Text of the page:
Sunday, January 18, 2009

Burma II

We made our second trip to Burma yesterday. This time we tried to stay a bit longer than 10 minutes. We went down to a restaurant by the river that we'd seen from the bridge, along the way I helped some poor kid who was trying to push one of those garbage carts up onto a footpath, we both gave it a huge shove and it got up, I can't believe how heavy they are, then I watched him disappear beneath the bridge, bouncing the ton weight over the uneven surface.  We changed some money along the way, on the street, the burmese currency is mainly traded on the blackmarket (which is essentially means on desks set up outside on the main street). We had no idea what the exchange rate was, but we got 3200 Kyat (pronounced Jah) for 100baht. Aparently the worst places to go to exchange money is a government bank, apparently they maintain the exchange rate to the dollar is 6kyat, if this were the case, I imagine it would be the most expensive standard of living in the world. When we got to the restaurant we didn't see much but an outside bar, all we wanted to do was sample some genuine Burmese tea, which is made with condensed milk (Carnation - the best known condensed milk brand - advertises in Thailand and Burma as being specifically for tea). They didn't seem to have tea on the menu, but they told us they did. A moment later they arrived with two cups of Burmese tea and a huge pot of green tea. The Burmese tea was like drinking caramel and it was nice to have the green tea as a cleanser. We sat for a while, watching the Burmese catch the tube, the inner tube that is, to and from Thailand, the river is so shallow that one tube driver just walked them accross, even the natural marker between the two countries is a facade, Abacus was off somewhere with a Burmese woman, she's had so many weird interactions here. When we left we noticed a cafe down the street with cups and pots suspiciously like the ones we'd just been served, they must have just gone down the road to get it. We still had a couple of thousand Kyat left so we bought some Burmese cakes, which tasted like deep fried donuts, one with strawberry filling tasted acidic, we ended up giving them to a homeless woman halfway along the friendship bridge on the way back, the second homeless person we gave a 1000 kyat, and same to the third just to get rid of it, they seemed pretty surprised. These last two beggars, this is not to be mean, but we couldn't tell if they were man or woman, so skinny, darkened and wizened from the sun, their eyes so sunken, sitting slumped beneath a pile of towels and rags, poverty stripping them of any semblance of themselves.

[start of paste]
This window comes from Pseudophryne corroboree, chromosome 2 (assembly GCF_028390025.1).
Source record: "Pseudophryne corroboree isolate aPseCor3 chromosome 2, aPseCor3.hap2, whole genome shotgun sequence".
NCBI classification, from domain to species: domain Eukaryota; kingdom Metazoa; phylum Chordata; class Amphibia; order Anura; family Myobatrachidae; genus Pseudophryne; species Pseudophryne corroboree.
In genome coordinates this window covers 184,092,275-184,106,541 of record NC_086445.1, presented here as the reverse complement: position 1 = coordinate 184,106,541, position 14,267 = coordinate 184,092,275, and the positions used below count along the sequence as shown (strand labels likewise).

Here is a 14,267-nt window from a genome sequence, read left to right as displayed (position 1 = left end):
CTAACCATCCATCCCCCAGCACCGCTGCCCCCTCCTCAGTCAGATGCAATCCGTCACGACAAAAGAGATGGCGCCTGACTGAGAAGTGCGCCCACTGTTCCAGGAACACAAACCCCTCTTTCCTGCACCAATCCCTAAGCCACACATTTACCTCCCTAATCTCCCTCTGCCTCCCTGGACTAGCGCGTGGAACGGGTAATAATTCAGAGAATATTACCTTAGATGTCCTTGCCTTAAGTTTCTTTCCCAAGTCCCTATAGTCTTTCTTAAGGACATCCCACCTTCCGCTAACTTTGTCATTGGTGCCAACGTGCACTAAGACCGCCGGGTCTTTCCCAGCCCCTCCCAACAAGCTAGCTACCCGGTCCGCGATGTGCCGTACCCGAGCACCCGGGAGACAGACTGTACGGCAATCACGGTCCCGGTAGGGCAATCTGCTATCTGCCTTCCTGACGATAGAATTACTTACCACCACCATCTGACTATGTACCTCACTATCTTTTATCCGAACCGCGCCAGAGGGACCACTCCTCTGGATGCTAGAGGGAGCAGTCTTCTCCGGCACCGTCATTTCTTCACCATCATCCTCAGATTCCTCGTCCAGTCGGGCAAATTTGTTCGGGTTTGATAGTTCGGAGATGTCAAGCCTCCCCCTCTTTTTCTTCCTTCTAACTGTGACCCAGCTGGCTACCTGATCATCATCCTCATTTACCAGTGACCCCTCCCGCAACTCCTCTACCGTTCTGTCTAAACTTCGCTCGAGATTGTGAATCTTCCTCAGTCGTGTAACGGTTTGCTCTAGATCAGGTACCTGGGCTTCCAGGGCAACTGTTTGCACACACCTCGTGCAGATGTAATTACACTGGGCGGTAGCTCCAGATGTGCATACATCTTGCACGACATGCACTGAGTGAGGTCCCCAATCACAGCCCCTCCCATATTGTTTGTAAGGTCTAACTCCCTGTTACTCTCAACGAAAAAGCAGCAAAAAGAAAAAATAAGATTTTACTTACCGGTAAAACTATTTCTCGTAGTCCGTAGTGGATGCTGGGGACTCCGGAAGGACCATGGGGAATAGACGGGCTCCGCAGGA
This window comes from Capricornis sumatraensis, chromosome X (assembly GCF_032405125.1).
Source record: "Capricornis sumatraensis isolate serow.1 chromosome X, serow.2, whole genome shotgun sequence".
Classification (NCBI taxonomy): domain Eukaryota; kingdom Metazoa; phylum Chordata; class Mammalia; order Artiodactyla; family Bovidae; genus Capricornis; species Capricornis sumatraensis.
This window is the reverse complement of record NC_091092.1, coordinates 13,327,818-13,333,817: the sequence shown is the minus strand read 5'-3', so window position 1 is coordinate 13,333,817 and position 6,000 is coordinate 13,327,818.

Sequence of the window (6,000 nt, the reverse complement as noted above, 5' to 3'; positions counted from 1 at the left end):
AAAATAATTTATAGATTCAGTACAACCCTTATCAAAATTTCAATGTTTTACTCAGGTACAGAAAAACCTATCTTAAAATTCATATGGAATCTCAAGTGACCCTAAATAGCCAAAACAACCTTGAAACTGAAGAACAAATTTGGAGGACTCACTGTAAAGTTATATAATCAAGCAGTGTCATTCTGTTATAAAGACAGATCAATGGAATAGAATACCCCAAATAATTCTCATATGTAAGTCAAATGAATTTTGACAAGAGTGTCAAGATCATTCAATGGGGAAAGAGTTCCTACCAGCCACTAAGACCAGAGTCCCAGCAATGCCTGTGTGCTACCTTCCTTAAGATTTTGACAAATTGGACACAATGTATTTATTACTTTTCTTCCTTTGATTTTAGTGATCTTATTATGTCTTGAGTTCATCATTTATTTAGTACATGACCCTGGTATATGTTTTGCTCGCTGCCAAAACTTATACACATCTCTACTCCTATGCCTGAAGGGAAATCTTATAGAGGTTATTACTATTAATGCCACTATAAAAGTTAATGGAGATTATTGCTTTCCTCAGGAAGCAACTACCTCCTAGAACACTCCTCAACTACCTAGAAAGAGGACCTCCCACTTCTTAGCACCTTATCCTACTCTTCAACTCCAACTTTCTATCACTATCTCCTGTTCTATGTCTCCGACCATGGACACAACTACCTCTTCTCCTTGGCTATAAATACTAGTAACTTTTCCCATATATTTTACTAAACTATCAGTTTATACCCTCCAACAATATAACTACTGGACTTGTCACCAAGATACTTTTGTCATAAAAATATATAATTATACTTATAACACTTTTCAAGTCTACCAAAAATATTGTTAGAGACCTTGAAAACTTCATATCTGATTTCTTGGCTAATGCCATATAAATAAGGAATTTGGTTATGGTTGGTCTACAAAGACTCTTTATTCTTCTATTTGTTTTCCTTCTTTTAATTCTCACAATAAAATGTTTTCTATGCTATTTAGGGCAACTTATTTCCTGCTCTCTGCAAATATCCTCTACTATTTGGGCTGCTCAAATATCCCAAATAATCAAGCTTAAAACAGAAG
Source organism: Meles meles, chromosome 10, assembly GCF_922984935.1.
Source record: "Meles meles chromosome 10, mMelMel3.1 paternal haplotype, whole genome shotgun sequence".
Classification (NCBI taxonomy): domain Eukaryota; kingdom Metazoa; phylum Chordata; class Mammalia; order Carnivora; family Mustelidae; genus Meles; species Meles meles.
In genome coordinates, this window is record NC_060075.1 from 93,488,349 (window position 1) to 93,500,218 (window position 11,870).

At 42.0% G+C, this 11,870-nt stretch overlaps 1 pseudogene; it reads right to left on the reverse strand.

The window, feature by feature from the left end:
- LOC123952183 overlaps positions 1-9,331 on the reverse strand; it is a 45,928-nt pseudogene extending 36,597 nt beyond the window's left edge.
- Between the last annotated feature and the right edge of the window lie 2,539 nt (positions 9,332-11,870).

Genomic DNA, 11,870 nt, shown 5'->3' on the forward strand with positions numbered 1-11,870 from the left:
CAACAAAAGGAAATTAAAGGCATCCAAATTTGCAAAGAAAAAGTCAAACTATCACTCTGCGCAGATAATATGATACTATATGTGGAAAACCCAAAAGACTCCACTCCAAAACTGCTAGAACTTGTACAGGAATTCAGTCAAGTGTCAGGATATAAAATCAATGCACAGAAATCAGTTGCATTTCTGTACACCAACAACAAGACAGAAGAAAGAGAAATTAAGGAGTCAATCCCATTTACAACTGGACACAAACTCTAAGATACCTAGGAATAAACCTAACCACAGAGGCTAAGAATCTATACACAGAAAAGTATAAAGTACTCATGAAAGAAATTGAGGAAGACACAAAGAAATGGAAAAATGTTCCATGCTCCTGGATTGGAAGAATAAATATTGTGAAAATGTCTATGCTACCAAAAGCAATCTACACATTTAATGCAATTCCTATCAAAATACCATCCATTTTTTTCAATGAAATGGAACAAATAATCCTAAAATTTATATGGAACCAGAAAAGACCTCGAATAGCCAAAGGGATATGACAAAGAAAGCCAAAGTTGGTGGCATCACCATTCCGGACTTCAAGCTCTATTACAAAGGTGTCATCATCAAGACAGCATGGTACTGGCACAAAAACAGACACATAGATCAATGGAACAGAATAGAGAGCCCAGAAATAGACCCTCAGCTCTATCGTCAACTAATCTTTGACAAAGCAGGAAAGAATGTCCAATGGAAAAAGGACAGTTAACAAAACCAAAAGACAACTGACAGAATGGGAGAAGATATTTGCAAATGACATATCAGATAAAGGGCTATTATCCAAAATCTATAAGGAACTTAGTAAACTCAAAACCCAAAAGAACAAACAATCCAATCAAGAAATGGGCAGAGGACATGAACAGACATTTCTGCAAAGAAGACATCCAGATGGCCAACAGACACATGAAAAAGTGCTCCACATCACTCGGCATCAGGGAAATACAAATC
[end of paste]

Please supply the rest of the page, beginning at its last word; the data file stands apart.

Anonymous said...

crazy. i clicked on my book marked page for your blog and up popped a receipe for lemon meringue pie. should i make one? kaysey.

tzschot said...

ha. yum! definetely. in fact, i remember some years ago you and nathan were supposed to have a bake off with your lemon meringue pies.